I have come to realise through my work in years of dealing with corporate sponsorship and fundraising, that even big companies are often happy to give product, lots of it, but are often reluctant to part with cash. The psyche isn’t much different for individuals, you’ll find plenty of people willing to donate items (eg clothes, toys, bicycles) but if you ask them to part with cash, you’ll find many are more resistant. It isn’t that they don’t want to help, it’s that they mistrust how the funds are spent. People want to give, but on their own terms. We can preach idealism of where and how they should give, but if it doesn’t strike a chord with them, it remains only an unfulfilled wish to help, and nothing gets done.

It’s been only a few days since my visit to the school, and I am still thinking through the best way to help. In truth, if you are reading this story, then perhaps I have already made some small impact. 

Over the next few months, I will have to make another trip, and we hope to do the following for the school we visited:

1. Start a donation drive for lightly-used footwear and clothing for the children (which are climate-appropriate for Cambodia). If you’re donating, please be mindful that volunteers spend a lot of time sorting through donated items and this isn’t a dumping ground, please be respectful of the volunteers and the recipients, and give away clothes your children have outgrown, not what you would use as dish rags. How you can help: if you know any one in freight or logistics who can help us as a collection point and with delivery, I would be happy to have them as partners. Next step would be the actual clothing drive.

2. Start a bike registry where we find a local partner able to give us bikes at goodwill price (less than US$15 a bike, as that’s about the price at which it becomes cheaper to ship donated bikes via container instead) OR start bicycle drive to collect children’s bicycles for the school over here. How you can help: Similar to the Clothing Drive, we would need a logistics sponsor/ partner who is able to help store the bikes in the warehouse while we aim to collect about 50 to 100 bicycles for the school, and eventually send them over to Cambodia once we’ve hit our target, or filled our container.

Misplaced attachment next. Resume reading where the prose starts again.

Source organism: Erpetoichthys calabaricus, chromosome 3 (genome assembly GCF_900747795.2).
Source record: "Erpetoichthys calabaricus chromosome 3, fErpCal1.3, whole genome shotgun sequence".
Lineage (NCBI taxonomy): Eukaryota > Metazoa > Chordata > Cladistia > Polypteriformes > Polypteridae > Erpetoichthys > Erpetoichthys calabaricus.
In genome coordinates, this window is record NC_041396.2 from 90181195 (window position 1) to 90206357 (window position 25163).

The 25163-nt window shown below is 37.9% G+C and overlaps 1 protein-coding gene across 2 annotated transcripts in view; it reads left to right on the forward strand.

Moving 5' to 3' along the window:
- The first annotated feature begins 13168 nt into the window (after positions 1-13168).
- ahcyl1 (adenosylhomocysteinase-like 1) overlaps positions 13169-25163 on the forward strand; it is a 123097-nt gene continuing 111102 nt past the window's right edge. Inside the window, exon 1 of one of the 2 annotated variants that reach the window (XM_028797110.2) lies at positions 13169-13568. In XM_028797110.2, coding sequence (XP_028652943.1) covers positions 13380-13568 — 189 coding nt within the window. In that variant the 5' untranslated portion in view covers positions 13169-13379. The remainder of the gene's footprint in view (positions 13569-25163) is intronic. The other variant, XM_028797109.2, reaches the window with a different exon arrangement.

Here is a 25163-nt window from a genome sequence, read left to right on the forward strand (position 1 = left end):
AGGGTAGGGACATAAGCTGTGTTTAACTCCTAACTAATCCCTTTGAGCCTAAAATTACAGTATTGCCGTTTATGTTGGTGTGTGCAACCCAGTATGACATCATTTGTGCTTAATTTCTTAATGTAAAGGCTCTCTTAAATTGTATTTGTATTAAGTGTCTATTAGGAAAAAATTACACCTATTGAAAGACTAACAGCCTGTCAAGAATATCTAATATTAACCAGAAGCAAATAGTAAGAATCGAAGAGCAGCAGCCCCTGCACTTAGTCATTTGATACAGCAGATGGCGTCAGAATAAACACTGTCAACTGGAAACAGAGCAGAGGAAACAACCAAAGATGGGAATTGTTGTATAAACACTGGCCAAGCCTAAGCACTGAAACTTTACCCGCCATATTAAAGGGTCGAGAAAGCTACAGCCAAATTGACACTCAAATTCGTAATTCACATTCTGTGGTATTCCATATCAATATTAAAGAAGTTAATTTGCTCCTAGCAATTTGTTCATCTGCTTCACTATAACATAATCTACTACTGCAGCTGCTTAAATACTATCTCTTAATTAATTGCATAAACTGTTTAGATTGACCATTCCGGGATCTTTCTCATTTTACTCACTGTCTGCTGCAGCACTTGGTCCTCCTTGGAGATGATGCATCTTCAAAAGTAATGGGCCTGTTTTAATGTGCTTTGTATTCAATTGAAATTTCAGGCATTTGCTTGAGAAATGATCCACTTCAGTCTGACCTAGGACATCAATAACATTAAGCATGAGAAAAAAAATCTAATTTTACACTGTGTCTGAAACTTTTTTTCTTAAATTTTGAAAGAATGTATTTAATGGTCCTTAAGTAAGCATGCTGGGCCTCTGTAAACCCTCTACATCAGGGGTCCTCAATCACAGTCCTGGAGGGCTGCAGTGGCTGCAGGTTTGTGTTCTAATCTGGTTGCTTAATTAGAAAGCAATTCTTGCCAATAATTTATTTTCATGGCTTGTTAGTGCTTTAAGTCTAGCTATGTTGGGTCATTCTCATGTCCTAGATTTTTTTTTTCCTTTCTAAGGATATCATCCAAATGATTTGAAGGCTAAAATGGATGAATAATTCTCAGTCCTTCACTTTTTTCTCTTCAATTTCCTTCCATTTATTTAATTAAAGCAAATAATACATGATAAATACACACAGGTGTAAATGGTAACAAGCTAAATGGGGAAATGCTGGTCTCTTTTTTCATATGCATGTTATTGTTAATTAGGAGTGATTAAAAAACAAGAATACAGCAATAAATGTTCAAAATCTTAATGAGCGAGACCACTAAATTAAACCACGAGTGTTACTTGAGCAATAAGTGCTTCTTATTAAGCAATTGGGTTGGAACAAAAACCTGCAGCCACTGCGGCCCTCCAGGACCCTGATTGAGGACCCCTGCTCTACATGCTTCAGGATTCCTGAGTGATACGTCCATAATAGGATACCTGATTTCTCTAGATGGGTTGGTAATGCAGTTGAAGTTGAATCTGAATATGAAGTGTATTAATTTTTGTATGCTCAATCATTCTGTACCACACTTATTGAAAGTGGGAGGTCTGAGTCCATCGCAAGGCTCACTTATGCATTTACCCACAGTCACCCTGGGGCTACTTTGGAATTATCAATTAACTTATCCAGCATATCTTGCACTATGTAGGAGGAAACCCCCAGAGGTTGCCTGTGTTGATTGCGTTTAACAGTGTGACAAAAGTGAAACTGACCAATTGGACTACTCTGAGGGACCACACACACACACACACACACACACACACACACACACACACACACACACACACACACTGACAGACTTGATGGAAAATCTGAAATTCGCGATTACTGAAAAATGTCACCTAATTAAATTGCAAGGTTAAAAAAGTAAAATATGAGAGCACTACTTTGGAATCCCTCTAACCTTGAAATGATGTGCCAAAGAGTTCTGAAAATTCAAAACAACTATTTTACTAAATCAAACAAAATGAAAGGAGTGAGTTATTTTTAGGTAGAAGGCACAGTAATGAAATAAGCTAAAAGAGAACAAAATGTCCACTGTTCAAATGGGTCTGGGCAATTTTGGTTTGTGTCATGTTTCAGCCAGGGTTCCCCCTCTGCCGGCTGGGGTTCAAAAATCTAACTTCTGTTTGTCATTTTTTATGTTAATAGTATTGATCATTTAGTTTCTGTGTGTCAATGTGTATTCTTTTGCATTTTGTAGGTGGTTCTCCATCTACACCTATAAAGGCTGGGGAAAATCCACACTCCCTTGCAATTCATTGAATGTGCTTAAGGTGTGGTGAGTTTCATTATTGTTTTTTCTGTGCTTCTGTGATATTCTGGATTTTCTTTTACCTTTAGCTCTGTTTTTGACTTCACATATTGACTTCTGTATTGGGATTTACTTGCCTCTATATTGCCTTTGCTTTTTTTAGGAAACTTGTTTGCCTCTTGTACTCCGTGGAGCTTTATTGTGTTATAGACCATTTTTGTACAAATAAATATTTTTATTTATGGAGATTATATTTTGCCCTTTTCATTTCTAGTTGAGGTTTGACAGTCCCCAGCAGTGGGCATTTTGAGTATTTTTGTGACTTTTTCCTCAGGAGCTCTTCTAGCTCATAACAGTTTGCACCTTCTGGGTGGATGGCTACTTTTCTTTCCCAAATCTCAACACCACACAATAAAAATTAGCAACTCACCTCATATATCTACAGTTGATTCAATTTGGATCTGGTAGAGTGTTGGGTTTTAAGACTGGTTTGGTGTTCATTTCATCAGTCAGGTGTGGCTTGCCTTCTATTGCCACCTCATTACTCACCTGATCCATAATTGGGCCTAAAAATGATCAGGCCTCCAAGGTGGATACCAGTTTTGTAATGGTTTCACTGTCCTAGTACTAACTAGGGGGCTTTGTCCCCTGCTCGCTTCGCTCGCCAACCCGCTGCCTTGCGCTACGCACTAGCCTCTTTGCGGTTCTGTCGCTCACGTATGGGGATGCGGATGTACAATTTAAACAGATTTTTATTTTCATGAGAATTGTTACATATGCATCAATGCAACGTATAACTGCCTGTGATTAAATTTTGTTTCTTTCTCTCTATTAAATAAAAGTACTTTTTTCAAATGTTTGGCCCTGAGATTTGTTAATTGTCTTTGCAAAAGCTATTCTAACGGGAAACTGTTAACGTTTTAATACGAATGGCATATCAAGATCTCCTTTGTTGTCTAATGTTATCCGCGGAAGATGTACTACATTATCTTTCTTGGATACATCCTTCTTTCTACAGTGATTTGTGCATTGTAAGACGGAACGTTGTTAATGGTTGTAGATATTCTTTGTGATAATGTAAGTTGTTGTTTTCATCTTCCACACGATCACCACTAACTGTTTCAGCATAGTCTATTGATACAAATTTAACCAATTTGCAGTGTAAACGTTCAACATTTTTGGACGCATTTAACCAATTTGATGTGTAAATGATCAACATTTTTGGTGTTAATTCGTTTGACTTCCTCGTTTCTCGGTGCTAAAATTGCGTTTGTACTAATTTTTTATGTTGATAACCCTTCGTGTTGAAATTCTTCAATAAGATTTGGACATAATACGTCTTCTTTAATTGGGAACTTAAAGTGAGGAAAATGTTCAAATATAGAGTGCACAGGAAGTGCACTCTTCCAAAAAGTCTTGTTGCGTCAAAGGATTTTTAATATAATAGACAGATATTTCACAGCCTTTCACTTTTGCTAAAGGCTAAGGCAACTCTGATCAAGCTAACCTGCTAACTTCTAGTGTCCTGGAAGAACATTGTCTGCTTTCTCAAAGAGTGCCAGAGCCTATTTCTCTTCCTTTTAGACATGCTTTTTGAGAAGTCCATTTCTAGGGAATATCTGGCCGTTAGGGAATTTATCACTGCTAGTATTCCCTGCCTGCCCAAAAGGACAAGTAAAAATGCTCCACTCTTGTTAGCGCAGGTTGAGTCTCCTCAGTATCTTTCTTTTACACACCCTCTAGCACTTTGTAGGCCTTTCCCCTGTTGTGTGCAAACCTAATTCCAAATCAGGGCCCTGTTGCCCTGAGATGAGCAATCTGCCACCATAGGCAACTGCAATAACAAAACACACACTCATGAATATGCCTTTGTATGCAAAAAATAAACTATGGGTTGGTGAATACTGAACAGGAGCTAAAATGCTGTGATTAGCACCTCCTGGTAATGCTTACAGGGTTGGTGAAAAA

3. Raise funds or find partners who can help us build the toilets that the school needs. Check World Toilets to see why it may seem like a small thing, but many girls drop out of school for lack of sufficient toilets. 

4. Improve on the Water-filtration system, by building and installing biosand water filters, household units that produce clean drinking water directly from contaminated sources.

5. Install ceiling fans. Start a registry towards items that the school could use, much like a gift registry as I know people don’t like to give cash, unless it translates into something tangible. The fans should of course be purchased from local businesses and installed by local workers, its good to give business to the community, but we could raise funds to help with the purchase and installation. 

6. Courtyard and Playground – Construction of a sustainable , flood resistant multi purpose courtyard that could double up as an assembly area as well as a basketball / futsal sports facility. The kids don’t currently have a playground.

7.  Provide English lessons at the school. I strongly believe that one way to break out of the cycle of poverty is through education. The gift of language is one I believe would help create new opportunity for kids in the rural areas. So many people in Cambodia are enterprising but they lack ability to read and write (can’t email) so that holds them back. Being able to speak, read and write English in a country like Cambodia will open up doors to new opportunities in tourism and hospitality, help them break the cycle of poverty. Perhaps this can be done through technology, virtual English Teachers or programs How to help: Donation of old technology, eg iPads and tablets, and access to programs for virtual learning to teach English could be helpful!